By: Josh Lewis
The crowd erupted first.
Then came the confetti.
Then Dennis King walked down the aisle, thanking his supporters after winning the leadership of the Progressive Conservative Party of P.E.I.
That was the scene Saturday afternoon at the Eastlink Centre in Charlottetown, the culmination of a three-month leadership campaign triggered by the sudden resignation of former leader James Aylward.
King, 47, won on the second ballot, handily defeating fellow candidates Allan Dale, Kevin Arsenault, Sarah Stewart-Clark and Shawn Driscoll.
Driscoll was dropped after the first ballot, with his 307 votes split among the remaining candidates according to the second-place votes on the preferential ballot.
King garnered just two votes more than he needed on the second ballot to bring the waiting to an end.
Covered in confetti, King expressed his gratitude in his victory speech.
“The confidence you have shown me is overwhelming,” he said.
“It has been one of the most rewarding experiences of my entire life and I say to all of you, from the bottom of my heart, thank you.”
King stressed it will take more than one person to lead the PCs back to government.
“We’re going to need ideas and energy and determination and money. Our job now is to come together for Islanders to offer a strong, viable, principled party for change in a political climate that is ripe for change.”
He also commended the other four candidates after “a long, arduous and competitive process.”
In taking the reins from Aylward, King said the Stratford MLA would be “a big man” in a PC government.
Aylward was recognized prior to the candidate speeches and it was emotional.
“I know I’m not the only one in this room who’s proud to be a Progressive Conservative.”
Dale, a former naval officer and faculty member at UPEI’s School of Sustainable Design Engineering, finished second with 803 votes.
Optimism and unity are required to help Islanders move forward, Dale said.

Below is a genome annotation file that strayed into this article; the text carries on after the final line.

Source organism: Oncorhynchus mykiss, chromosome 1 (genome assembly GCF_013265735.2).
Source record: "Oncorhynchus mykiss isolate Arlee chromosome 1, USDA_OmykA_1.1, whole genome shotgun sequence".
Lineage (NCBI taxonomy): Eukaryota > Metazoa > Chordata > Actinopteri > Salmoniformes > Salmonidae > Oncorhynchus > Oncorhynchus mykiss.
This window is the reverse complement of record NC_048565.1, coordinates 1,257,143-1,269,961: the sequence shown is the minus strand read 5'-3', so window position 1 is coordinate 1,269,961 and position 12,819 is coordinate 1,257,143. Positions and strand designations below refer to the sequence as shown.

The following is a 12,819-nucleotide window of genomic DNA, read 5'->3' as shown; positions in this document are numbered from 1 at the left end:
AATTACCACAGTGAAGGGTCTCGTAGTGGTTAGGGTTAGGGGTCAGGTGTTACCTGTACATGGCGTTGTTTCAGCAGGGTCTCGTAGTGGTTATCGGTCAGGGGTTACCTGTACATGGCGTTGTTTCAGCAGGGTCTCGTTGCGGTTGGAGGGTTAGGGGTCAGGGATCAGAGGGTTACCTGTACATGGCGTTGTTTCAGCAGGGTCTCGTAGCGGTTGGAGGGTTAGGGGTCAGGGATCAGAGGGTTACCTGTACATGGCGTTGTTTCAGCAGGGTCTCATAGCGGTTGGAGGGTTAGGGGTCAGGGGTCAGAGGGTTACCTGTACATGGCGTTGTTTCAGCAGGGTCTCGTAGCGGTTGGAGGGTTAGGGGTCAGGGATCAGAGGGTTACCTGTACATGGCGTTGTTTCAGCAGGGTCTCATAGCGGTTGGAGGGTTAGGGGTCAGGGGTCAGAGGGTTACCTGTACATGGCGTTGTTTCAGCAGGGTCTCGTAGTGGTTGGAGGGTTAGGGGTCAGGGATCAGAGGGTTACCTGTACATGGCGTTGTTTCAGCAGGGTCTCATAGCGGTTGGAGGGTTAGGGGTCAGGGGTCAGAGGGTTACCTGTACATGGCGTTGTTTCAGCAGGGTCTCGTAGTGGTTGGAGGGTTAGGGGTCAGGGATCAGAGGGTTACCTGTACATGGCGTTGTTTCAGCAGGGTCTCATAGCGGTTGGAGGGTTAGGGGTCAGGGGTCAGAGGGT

“I’m excited to stand on the stage with Wade MacLauchlan and show him what real leadership looks like.”
Arsenault surprised some with his third-place showing. He earned the support of national pro-life organizations and also emphasized fighting corruption.
“It’s possible to get ahead in politics without compromising who you are.”
Stewart-Clark was the only woman in the race and the only candidate to speak French at the convention.
The Dalhousie professor said she would make decisions based on best practises and the best interests of Islanders.
She surprised some people with her campaign, she said.
“They didn’t expect a woman to be able to hold their own and speak their mind. I hear a lot from Islanders about how happy they are to see a competent female in a leadership role.”
She added she’s proud to have discussed issues like climate change, mental illness and sexual violence.
Driscoll, the youngest candidate at 35, stressed the need to be ready for a likely spring election.
He also lauded the other candidates for what they brought to the campaign – integrity (Arsenault), rationality (Stewart-Clark), discipline (Dale) and congeniality (King).
Stewart-Clark is the only candidate who has already been nominated to run for the PCs, in District 9. King said he plans to run in his home riding of District 15. Dale and Driscoll also live in that riding, though Driscoll said he plans to run in neighbouring 14.